Advancing age is accompanied by significant remodelling of the immune system, termed immune senescence, and increased systemic inflammation, termed inflammageing, both of which contribute towards an increased risk of developing chronic diseases in old age. Age-associated alterations in metabolic homeostasis have been linked with changes in a range of physiological functions, but their effects on immune senescence remains poorly understood. In this article, we review the recent literature to formulate hypotheses as to how an age-associated dysfunctional metabolism, driven by an accumulation of key host metabolites (saturated fatty acids, cholesterol, ceramides and lactate) and loss of other metabolites (glutamine, tryptophan and short-chain fatty acids), might play a role in driving immune senescence and inflammageing, ultimately leading to diseases of old age. We also highlight the potential use of metabolic immunotherapeutic strategies targeting these processes in counteracting immune senescence and restoring immune homeostasis in older adults.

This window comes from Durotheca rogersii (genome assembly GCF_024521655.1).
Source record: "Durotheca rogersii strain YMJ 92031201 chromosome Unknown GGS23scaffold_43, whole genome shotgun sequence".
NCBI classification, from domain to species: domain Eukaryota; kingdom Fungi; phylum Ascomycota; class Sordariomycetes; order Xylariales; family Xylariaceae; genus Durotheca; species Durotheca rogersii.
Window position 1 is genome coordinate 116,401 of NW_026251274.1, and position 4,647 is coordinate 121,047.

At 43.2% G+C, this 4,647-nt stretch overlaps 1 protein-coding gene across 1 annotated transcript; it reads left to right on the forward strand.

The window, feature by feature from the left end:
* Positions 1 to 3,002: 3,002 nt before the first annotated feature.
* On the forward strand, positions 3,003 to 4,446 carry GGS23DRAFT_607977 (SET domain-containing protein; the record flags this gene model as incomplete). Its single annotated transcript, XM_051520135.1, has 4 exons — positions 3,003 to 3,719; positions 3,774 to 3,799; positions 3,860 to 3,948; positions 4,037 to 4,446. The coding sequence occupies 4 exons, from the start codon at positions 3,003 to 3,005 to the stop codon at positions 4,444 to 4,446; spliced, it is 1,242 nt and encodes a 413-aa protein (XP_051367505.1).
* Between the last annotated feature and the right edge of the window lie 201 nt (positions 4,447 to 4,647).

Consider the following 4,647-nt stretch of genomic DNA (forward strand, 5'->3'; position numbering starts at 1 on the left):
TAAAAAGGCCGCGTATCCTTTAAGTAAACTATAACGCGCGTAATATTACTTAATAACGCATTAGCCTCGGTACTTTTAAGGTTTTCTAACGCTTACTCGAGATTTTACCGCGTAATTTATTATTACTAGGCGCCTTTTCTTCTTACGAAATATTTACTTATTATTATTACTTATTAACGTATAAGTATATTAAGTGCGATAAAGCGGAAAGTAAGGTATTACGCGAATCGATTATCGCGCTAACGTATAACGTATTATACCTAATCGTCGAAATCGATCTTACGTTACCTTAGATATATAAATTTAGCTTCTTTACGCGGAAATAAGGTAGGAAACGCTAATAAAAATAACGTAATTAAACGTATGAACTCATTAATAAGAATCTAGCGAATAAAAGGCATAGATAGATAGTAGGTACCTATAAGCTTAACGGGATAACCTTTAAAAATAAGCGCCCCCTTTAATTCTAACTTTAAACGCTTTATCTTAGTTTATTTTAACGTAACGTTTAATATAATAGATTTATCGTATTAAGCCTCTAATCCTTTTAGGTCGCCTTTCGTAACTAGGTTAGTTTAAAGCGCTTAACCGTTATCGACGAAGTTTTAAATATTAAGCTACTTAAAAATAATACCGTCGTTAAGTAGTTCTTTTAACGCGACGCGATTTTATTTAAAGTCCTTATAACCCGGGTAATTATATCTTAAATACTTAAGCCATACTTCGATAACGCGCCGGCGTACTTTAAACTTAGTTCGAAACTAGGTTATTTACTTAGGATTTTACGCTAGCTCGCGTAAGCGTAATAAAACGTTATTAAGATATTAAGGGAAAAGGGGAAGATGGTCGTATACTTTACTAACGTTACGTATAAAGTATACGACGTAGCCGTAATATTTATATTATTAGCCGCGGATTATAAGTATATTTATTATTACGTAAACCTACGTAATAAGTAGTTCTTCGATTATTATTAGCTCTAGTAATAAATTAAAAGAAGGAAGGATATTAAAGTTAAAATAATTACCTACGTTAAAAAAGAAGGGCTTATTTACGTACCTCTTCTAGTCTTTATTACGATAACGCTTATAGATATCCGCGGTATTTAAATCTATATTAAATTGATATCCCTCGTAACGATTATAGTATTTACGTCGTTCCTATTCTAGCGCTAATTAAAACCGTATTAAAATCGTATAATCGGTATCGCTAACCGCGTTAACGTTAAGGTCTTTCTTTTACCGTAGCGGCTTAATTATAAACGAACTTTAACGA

Bibliographical noteFunding Information:
J.C. is supported by a scholarship from the MRC‐Versus Arthritis Centre for Musculoskeletal Ageing Research; J.M.L.'s work is supported by the NIHR Birmingham Biomedical Research Centre; C.M.'s work is supported by the Medical Research Council Grant MR/T016736/1; N.A.D.'s work is supported by the Academy of Medical Sciences. The views expressed here are those of the authors and not necessarily those of the Department for Health and Social Care.
© 2021 The Authors. British Journal of Pharmacology published by John Wiley & Sons Ltd on behalf of British Pharmacological Society.
- saturated fatty acids
- short chain fatty acids
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